By Ethan Maurice | April 20, 2016
The older we get, the faster time seems to go. Like driving at a cliff with the pedal stuck to the floor, time feels like it's constantly accelerating. As we continue to age, this feeling of time speeding up can be quite unsettling, to say the least.
Recently, I decided to dig deeper into our perception of time and read Time Warped: Unlocking the Mysteries of Time Perception. The book is a review of time-based scientific research, drawing conclusions on how to "warp" time in your favor. It was all quite fascinating, but what interested me most was this phenomenon of time speeding up as we age.
Here's how it works:
Our perception of the passage of time is rooted in memory. In the most basic sense, we can't even notice the passage of time without memory, for we have to compare two points in time (remembering one of them) to attempt to gauge how much time has passed.
Memory is the key to slowing down or speeding up our long term perception of time.
Essentially, the more memories you have in a period of time, the longer that period of time will seem. If you made 100 memories in the past year, time would seem to have gone by much faster than if you'd made 100,000 memories in that same year.
As we age, the frequency of memories we make tends to decline. As a child, most experiences were novel, nerve-wracking, or memory-worthy as we experimented our way through the many unknowns of life. When things are new or we're learning, memories are made constantly.
Think back to any of your firsts—your first time driving a car, first kiss, first day on the job, or first day of school... You can probably remember each vividly. Now try to remember the hundredth time you did any of those things. You probably can't right? Not that you were counting, but by the hundredth time you do something, it's become routine. Your brain doesn't bother intimately recording the same experience you've already had many times.
As we age, we continually encounter fewer new experiences. We become more habitual and develop routines. In those routines, we become accustomed to what we're doing and there's no need to record new memories of the same old activity.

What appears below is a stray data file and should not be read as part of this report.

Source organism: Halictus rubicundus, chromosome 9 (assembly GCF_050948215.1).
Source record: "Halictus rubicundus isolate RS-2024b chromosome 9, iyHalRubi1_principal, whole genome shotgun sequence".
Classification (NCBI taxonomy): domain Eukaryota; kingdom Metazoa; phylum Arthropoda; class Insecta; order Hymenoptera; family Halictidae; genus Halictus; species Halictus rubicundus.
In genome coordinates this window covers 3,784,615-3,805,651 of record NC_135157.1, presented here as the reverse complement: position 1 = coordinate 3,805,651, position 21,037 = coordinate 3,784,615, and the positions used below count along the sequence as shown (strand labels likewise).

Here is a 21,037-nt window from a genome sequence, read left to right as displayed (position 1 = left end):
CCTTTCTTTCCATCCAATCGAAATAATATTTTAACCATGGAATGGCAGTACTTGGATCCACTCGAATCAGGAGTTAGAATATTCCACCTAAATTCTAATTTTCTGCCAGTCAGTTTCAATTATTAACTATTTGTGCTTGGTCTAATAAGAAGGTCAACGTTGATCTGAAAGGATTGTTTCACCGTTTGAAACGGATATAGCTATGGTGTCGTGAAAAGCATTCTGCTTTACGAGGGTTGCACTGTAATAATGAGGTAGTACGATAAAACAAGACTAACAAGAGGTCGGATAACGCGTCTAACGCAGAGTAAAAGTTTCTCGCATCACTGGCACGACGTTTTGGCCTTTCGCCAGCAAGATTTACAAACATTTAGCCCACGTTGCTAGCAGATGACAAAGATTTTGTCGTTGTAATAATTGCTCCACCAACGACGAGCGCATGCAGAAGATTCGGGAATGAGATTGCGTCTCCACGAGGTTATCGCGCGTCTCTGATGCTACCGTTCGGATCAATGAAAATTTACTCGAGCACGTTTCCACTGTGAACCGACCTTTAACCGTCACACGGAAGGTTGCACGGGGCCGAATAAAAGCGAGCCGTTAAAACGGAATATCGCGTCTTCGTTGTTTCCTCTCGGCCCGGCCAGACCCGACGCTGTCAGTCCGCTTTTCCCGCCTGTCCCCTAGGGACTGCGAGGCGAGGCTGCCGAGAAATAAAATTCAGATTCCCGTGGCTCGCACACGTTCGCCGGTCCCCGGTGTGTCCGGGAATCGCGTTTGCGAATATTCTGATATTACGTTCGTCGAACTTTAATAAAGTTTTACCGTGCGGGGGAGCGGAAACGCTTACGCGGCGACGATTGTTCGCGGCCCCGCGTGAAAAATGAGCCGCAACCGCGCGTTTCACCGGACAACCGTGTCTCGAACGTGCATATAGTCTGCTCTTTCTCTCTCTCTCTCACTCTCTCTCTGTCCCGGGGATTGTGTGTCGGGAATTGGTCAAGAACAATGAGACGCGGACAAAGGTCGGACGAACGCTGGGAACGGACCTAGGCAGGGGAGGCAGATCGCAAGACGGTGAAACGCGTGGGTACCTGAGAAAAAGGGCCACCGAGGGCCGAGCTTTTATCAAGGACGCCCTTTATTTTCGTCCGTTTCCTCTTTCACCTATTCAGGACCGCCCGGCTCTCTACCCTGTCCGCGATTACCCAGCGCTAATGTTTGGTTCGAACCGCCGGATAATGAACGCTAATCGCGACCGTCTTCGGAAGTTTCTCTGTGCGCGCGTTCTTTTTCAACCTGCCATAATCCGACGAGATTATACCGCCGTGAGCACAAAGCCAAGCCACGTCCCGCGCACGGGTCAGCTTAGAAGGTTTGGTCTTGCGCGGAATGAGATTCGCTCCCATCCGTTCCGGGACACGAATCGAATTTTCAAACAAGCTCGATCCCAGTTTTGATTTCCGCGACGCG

And so, with fewer memories as points of reference in a given period of time, time seems to have gone by faster. We experienced it all, but it was almost as if we were on autopilot. Our minds didn't bother recording the experience.
So, how do we stop time from accelerating?
Do things differently.
Have novel experiences.
And keep learning.
In the past year, I've worked as a deckhand on a cruise ship, WWOOFed on the Big Island of Hawaii, worked in a brewery back home, and moved to Playa del Carmen, Mexico. By the time I become fully comfortable somewhere and start to settle into a routine, I'm on to the next remarkably new experience. I've learned so much and had so many novel experiences in the past year, I'd venture to say it almost feels as if I've lived multiple lives.
The older we get the more we have to work to have new experiences. Growing up was a series of one new experience after another. Novelty was practically fed to us. As adults, novelty is no longer a given. We must actively seek our own new experiences, otherwise, we'll live out the majority of our lives habit and routine, in what feels like the blink of an eye, or a push of the pedal to the floor.
I leave you with a National Geographic short on Jedidiah Jenkins. A man who pedaled his bicycle from Oregon to the southern tip of South America, seeking novelty to slow down his own perception of the passage of time.
Asked why he undertook such an audacious journey, his ultimate response hit the nail on the head, "in a sense, it turns your hundred years on this planet into a thousand."